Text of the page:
Thursday, November 8, 2012


I try to do two things in preparation for the appointments that I have with my oncologist.  The first is  I keep an ongoing list of questions for the doctor.   As soon as something comes up, I write it down.  I have learned that I can not trust my brain at this juncture to remember much of anything.  It doesn't matter how important it is- I will forget it.  The second thing that I try to do is keep track of the side effects that I experience with each chemotherapy treatment.  The first time it was my little gingerbread girls.  The second and third time, I just made lists.  I think my doctor was a bit disappointed with the lists, given the artistic care I put into my first side effects checklist.  So, I decided that I needed to make something more entertaining for my doctor this time around.  I also feel like art is my way of consolidating the information I am experiencing.  I can take them out of my body, put them down on paper to remember, and then put it away. 

What I didn't want was for my little side effects drawing to be a big downer.  Not only does that feel pretty predictable- neuropathy and nausea are kind of bummers, it also doesn't feel very useful.  I enjoy laughing.  My students often comment on my ability to laugh, even when teaching about pretty hard topics.  As a therapist, I love to make my clients laugh.  Of course, we can't always laugh- and I always make room for sad emotions.  But therapists that make you cry all of the time bore me.  Aren't most people seeking therapy wanting to find ways to feel better?  Finding ways to laugh through pain-  connect with the comedy- is healing.  Smiling is an amazing coping mechanism.  A lot of scientific research has been focused on how smiling is inherently good for you!  It changes your mood, boosts your immune system, and releases endorphins, serotonin, and natural pain killers.  Smiling is like a super powerful drug!  Smiling also lowers your blood pressure, reduces cortisol production, and relieves stress.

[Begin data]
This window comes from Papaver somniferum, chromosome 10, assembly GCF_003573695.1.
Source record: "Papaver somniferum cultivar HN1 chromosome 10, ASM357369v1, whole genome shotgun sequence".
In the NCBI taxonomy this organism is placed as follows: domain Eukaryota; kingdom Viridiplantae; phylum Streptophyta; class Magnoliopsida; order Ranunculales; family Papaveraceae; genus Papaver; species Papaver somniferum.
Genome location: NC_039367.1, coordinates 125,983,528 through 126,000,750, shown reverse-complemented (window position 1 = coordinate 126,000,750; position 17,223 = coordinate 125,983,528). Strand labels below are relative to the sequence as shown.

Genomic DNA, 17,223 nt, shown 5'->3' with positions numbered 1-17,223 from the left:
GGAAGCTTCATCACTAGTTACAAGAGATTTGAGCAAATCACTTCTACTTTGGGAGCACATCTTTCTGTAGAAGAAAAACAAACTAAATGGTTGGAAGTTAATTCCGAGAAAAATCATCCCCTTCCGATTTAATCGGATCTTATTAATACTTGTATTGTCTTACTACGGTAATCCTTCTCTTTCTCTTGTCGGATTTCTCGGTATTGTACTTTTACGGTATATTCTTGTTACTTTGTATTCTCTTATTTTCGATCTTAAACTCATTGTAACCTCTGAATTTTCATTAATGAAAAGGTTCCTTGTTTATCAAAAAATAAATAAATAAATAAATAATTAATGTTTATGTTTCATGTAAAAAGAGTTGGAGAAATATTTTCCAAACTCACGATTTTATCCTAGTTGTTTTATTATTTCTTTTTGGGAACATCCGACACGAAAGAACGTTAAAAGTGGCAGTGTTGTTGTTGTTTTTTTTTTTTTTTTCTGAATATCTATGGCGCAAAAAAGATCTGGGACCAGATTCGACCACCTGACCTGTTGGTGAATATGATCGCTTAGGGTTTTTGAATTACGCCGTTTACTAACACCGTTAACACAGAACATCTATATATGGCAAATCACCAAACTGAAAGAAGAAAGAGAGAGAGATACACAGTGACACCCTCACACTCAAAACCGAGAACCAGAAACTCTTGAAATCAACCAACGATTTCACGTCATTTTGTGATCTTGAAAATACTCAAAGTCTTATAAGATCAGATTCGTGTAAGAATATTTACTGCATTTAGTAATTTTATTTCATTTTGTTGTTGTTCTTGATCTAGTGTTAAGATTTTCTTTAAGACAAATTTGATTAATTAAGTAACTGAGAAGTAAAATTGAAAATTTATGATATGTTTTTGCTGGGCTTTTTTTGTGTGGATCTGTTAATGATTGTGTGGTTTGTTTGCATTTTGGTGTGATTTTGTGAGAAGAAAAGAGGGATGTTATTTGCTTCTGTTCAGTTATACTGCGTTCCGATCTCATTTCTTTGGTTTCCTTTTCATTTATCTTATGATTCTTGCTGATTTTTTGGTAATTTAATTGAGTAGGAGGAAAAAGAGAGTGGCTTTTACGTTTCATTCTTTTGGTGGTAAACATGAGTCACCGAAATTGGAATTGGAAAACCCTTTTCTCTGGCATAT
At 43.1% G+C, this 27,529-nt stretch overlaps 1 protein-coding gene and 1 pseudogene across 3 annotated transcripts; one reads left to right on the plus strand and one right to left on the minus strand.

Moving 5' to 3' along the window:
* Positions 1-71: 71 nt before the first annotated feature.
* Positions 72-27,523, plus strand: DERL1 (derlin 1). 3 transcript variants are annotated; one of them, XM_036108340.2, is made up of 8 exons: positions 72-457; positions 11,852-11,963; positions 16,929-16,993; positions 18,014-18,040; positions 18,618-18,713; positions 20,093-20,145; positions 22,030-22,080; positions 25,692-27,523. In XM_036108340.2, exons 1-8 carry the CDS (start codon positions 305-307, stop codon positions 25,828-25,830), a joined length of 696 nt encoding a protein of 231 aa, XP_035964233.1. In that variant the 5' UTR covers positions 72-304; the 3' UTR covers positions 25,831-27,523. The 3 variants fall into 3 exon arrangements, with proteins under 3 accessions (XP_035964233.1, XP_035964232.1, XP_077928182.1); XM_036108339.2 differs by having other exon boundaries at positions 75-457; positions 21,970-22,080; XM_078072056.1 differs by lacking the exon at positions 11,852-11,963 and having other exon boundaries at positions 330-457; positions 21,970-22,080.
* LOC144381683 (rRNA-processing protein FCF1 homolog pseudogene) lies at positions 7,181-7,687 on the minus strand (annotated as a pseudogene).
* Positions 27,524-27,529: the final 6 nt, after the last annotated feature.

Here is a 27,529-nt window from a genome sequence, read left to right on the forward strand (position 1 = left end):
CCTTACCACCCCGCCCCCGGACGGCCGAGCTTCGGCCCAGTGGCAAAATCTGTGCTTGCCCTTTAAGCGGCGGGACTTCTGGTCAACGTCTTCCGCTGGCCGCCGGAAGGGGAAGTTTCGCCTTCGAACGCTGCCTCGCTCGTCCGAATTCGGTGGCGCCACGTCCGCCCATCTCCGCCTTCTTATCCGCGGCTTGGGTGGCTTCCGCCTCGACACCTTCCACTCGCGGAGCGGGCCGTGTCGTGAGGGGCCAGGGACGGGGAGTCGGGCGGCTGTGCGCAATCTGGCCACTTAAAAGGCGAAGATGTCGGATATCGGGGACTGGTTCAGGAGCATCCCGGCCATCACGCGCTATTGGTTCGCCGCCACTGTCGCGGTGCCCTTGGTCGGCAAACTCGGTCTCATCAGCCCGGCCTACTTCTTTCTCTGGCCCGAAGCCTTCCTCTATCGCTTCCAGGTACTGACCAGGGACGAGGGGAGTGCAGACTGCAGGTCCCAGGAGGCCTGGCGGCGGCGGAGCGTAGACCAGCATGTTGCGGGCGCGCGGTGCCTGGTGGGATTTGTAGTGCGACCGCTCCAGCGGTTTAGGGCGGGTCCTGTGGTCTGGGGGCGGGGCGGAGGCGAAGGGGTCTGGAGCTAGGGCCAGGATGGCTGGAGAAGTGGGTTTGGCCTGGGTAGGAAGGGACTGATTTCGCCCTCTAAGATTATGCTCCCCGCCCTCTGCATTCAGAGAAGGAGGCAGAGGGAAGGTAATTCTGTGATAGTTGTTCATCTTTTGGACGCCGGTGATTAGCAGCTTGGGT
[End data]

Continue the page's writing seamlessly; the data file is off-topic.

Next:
"When you smile you don’t only appear to be more likable and courteous, 
you appear to be more competent.” (Ron Gutman)

I inherited my mother's love of art and my father's love of laughter.  I am extremely blessed and grateful for both of these things.  So, I decided that I would make a drawing that made me laugh. 
And so... Chema-ballerina was born.
I know, the side effects aren't extremely funny- but when I put a tutu on it- it made me smile.

And if you want to watch a great Ted talk by Ron Gutman on smiling- check this out :-)


  1. What a positive attitude! I've always said that a smile increase your face value. It does that and all you've said. I salute you!

  2. dear sweet you,
    i could not be happy than to share that your name has drawn from my favorite mixing bowl for the Muy Bueno Cookbook! please send me an email with your mailing address so i may place this delightful collection of love from the kitchen in the mail to you!!!
    i have just posted your good fortune at recuerda mi corazon.

  3. Sweet Caya-Papaya, I'm here via Rebecca and your story being pulled for the muy bueno cookbook, to say how much I loved your memories of you and your precious grandmother. And I find here, more the depth and courage of life and your honest sharing of where you are now. And anything that can make you smile... then I say go for it. You are an amazing artist and I want to scoop chemo-ballerina up into my arms and tell her she is the most beautiful dancer I've ever seen. Your story of your abuelita made me smile, thank you so for adding her to my memories, and for you.

  4. I had chemotherapy yesterday - so I just saw your comments! Yipppee! I can't wait for my cookbook:-)